Henry Heng’s Genome Chaos

By Perry Marshall

May 14, 2022 | 0 Comment

When you’re trying to solve a thorny, knotty, intractable, “IMPOSSIBLE” problem, the #1 thing to watch for is:

Outsiders from radically different backgrounds, who not only all agree that the mainstream is hopelessly jacked up, but who ALSO came to identical conclusions – WITHOUT having ever talked to each other in advance.

In Evolution 2.0 I witnessed this 3 times.

1. Shortly after my book came out, John Hands released Cosmosapiens. John and I had never spoken or met, but reached nearly identical conclusions.

2. Radiologist Bill Miller, independently of me and John Hands, had similar realizations. A virology paper we have written together is now in peer review.

3. And Henry Heng came to nearly identical “Evolution 2.0” conclusions in his cancer work, mostly using cancer as his learning tool.

A couple of years ago James Shapiro and Frank Laukien introduced me to Henry. Together we founded the Cancer & Evolution working group. Henry is 15-30 years ahead of the mainstream cancer field. Henry in turn introduced me to Rafe Furst, a serial entrepreneur.

This is the story of Henry’s work:

Rafe wrote this summary of Henry’s model, explaining how cancer cells use “Genome Chaos” to skillfully evade radiation and chemotherapy:

Watch my conversation with Rafe and Henry on the Evolution 2.0 Podcast:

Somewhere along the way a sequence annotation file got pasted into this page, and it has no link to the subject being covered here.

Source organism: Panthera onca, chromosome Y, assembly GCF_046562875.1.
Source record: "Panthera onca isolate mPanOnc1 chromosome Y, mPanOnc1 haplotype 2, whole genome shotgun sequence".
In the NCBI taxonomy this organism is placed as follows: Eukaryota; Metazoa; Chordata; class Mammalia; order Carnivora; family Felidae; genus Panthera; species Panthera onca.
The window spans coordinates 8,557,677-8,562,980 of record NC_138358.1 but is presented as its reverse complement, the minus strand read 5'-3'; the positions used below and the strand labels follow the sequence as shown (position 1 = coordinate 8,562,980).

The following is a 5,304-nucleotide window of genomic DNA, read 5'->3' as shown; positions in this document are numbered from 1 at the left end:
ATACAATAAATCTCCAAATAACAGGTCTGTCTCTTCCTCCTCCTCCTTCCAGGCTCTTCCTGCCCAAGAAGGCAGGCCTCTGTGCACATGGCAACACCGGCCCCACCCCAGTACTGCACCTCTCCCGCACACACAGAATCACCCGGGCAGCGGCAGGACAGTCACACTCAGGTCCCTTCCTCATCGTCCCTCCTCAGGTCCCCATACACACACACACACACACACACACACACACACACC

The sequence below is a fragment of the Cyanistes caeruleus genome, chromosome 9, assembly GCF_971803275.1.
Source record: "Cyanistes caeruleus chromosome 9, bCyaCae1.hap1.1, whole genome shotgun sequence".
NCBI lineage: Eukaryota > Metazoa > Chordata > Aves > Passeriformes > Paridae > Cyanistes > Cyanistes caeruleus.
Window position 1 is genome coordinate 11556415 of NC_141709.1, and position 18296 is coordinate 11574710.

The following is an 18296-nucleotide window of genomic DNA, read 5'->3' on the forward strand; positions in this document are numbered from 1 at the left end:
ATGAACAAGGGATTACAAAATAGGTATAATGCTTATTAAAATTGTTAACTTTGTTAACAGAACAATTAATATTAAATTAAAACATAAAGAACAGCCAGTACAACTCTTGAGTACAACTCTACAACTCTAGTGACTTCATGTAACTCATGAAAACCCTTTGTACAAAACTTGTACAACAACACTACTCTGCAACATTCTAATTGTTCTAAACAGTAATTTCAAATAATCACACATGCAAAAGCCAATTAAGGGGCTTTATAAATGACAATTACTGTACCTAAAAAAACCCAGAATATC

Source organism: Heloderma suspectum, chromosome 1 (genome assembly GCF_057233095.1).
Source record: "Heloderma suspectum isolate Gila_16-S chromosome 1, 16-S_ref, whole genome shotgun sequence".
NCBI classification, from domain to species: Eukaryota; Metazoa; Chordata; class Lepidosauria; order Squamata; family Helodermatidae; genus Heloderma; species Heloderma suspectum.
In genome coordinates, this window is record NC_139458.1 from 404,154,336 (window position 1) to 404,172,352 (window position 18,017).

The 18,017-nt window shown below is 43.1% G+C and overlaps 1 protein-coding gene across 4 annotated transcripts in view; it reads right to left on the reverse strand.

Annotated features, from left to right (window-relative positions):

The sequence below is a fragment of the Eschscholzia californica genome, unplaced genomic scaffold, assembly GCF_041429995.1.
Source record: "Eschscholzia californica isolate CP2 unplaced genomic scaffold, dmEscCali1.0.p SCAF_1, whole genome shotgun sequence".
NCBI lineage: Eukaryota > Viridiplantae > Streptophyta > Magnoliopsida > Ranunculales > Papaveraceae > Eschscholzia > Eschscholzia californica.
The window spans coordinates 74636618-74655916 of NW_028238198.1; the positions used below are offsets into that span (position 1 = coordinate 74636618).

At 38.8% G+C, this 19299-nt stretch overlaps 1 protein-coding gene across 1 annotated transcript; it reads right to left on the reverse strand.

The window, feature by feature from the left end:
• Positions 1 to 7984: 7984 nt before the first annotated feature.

Download The First 3 Chapters of Evolution 2.0 For Free, Here –

Where Did Life And The Genetic Code Come From? Can The Answer Build Superior AI? The #1 Mystery In Science Now Has A $10 Million Prize. Learn More About It, Here –


Perry Marshall

NASA Jet Propulsion Labs uses his 80/20 Curve as a productivity tool. His reinvention of the Pareto Principle is published in Harvard Business Review. His Ultimate Guide to Google Ads is the best-selling book on internet advertising. A business strategist and electrical engineer, Perry founded the largest science research award in history. The $10 million Evolution 2.0 Prize will be judged by scientists from Harvard, Oxford, and MIT. Seeing that existing financial incentives favor prolonging cancer rather than curing it; and realizing the medical profession has incorrectly defined the disease in the first place... he chose to apply entrepreneurial thinking to the problem.


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